Hygiene is an important part of play in all aspects of kink. It’s no surprise therefore that one of the more commonly asked questions is how to clean ropes after a scene. Here we discuss why it’s so difficult to clean natural fibre ropes, and some alternatives.
The first thing you should know is that you generally don’t want to get your jute ropes wet. Anyone who’s had a glass or water spilled on their ropes will tell you that the ropes swell up, and the twist tightens making the ropes feel spongy and springy when they dry out. Note: if this does even happen to you, make sure you dry the ropes under tension to help them return to their original form. This is actually one of the factors that makes dyed ropes more expensive. While you could just chuck your set of jute ropes in the washing machine for an intensive wash and spin cycle we wouldn’t recommend it.
Even quite common sterilization methods like heat, ultraviolet light and antimicrobial agents have limited use with rope. Heat is likely to damage your ropes, and will definitely dry them out. UV and antibac wipes almost certainly won’t reach every spot of your ropes, because of the gaps between strands (and even the gaps between yarns within the strands).
In theory you could also leave your ropes for a long time between partners. Most microbes people worry about can only live on surfaces for a fixed period of time. This one is a bit impractical, not to mention the survival times of various microbes can vary depending on different factors and the environment.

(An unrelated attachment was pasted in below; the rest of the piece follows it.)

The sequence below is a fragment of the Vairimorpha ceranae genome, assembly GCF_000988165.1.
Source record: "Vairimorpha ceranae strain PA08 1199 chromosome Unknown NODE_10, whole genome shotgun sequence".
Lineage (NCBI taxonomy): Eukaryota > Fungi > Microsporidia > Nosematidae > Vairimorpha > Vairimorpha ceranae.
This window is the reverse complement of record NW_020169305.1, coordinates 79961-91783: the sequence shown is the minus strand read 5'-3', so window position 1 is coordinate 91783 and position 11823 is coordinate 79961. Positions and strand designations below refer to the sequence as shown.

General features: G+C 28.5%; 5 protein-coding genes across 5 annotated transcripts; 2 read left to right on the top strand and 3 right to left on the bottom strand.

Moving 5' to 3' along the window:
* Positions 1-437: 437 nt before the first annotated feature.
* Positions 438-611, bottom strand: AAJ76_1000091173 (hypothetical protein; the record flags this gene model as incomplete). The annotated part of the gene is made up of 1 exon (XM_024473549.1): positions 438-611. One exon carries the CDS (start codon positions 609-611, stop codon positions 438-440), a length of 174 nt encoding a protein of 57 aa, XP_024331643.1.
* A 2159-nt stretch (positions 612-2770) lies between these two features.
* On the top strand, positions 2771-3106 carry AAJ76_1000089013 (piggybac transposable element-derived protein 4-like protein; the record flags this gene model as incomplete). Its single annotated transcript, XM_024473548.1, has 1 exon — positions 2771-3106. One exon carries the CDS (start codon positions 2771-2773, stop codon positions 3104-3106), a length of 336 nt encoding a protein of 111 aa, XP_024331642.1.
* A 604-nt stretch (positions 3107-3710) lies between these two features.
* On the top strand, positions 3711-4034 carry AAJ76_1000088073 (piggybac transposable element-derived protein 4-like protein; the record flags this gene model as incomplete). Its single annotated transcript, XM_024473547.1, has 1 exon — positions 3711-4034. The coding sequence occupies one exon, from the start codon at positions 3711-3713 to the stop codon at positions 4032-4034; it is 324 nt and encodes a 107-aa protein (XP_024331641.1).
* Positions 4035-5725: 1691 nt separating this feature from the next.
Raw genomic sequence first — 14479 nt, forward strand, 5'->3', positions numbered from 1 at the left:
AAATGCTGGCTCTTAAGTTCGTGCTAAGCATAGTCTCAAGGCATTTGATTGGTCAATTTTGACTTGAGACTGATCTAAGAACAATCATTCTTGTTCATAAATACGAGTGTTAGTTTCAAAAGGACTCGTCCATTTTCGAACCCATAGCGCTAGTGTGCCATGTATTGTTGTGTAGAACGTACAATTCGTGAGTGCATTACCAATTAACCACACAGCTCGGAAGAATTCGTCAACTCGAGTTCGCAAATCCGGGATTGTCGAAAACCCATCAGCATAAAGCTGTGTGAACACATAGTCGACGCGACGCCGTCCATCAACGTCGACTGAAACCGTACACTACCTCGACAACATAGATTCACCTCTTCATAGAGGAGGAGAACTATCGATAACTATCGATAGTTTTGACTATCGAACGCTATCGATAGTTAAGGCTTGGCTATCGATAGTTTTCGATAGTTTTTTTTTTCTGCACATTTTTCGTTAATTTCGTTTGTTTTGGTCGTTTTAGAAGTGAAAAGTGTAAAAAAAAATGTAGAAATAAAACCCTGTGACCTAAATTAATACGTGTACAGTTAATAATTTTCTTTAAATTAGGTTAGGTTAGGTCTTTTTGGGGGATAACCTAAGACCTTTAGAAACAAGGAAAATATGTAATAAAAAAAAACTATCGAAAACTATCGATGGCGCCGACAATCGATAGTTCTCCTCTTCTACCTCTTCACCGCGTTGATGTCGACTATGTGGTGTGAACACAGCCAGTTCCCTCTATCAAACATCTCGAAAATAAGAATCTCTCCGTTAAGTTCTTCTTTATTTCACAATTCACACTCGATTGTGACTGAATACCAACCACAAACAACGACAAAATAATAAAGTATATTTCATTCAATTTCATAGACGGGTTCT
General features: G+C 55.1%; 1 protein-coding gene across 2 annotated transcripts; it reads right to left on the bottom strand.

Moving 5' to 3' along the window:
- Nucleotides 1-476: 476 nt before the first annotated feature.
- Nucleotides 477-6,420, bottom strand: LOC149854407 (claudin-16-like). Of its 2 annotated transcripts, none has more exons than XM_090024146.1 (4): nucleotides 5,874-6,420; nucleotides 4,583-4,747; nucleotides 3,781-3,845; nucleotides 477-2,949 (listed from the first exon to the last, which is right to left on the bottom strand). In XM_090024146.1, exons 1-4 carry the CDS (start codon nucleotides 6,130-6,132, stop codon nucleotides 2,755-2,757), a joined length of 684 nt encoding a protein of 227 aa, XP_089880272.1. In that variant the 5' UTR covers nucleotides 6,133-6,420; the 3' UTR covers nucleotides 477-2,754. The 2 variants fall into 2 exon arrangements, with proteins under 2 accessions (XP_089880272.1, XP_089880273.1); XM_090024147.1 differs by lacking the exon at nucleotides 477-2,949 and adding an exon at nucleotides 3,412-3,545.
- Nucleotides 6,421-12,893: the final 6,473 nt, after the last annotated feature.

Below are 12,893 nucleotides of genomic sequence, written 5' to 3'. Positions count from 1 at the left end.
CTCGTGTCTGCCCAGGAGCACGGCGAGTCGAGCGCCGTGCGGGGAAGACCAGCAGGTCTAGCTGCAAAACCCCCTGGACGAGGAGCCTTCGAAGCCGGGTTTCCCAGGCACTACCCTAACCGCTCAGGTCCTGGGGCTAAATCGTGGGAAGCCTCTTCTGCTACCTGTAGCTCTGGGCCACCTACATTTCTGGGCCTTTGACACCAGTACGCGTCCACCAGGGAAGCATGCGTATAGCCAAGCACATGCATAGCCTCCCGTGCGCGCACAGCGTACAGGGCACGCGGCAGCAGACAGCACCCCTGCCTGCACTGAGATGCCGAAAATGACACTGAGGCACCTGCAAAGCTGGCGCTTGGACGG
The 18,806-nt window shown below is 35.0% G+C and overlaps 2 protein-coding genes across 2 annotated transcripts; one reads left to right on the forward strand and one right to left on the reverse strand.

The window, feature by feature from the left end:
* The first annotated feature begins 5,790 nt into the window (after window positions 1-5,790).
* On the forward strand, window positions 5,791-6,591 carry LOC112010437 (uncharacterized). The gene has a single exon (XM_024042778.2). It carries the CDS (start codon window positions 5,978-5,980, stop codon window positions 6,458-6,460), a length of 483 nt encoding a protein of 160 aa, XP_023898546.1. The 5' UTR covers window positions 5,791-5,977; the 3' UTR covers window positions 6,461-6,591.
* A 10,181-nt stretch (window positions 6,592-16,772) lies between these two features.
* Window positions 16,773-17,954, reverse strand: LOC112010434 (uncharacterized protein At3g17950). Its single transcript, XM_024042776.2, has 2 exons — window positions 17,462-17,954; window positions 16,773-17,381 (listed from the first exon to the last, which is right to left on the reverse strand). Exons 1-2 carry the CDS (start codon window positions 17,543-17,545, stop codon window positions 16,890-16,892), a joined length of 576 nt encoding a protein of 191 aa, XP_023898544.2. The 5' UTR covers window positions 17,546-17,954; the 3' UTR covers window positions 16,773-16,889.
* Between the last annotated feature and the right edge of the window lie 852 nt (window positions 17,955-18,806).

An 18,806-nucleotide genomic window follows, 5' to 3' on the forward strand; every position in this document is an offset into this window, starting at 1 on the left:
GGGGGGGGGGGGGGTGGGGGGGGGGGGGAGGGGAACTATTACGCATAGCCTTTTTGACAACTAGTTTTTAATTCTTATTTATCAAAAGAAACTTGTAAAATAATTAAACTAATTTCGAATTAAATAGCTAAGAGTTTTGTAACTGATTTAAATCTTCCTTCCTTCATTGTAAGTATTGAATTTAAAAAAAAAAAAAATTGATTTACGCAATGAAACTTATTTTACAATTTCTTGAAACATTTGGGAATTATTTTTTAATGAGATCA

What are the alternatives?
One option is just to avoid getting your ropes dirty to begin with. It’s quite common for people to use a different rope (or even a cloth) for the parts of ties that are more likely to get bodily fluids on them. It can be quite fun thinking of creative ways to do this (the comments are open in case you want to share).
Another option, and perhaps the most practical one, is to assign a specific rope to a specific person (and role).
This could mean,
- Having a designated rope that you use for crotch rope with a specific partner. You could mark the ends with a certain colour, or find another way of making sure you know which one it is.
- If you are a rigger, you could gift this rope to the specific person for their own use. If you have the resources, you could gift a set of ropes (this can be quite romantic, and help with headspace during ties).
Whatever you decide, it’s important to make sure all parties are able to give informed consent. Personal boundaries and individual risk profiles are very different and just because you’re ok (or not) with something, doesn’t mean it will be the same for your partner(s).
Things to consider and agree ahead of time:
- Where ropes can and can’t go on the body during a scene
- Whether or not to use the same ropes with other people
- If the bottom is happy with ropes that are used on more intimate areas, or with other people, being used in other intimate areas (e.g. crotch rope being used as a gag, rope that has being used by others being used as a gag)
- Whether the boundaries change based on the type of bodily fluid
This post was written by Fred Hatt and Anna Bones and edited by Eleni.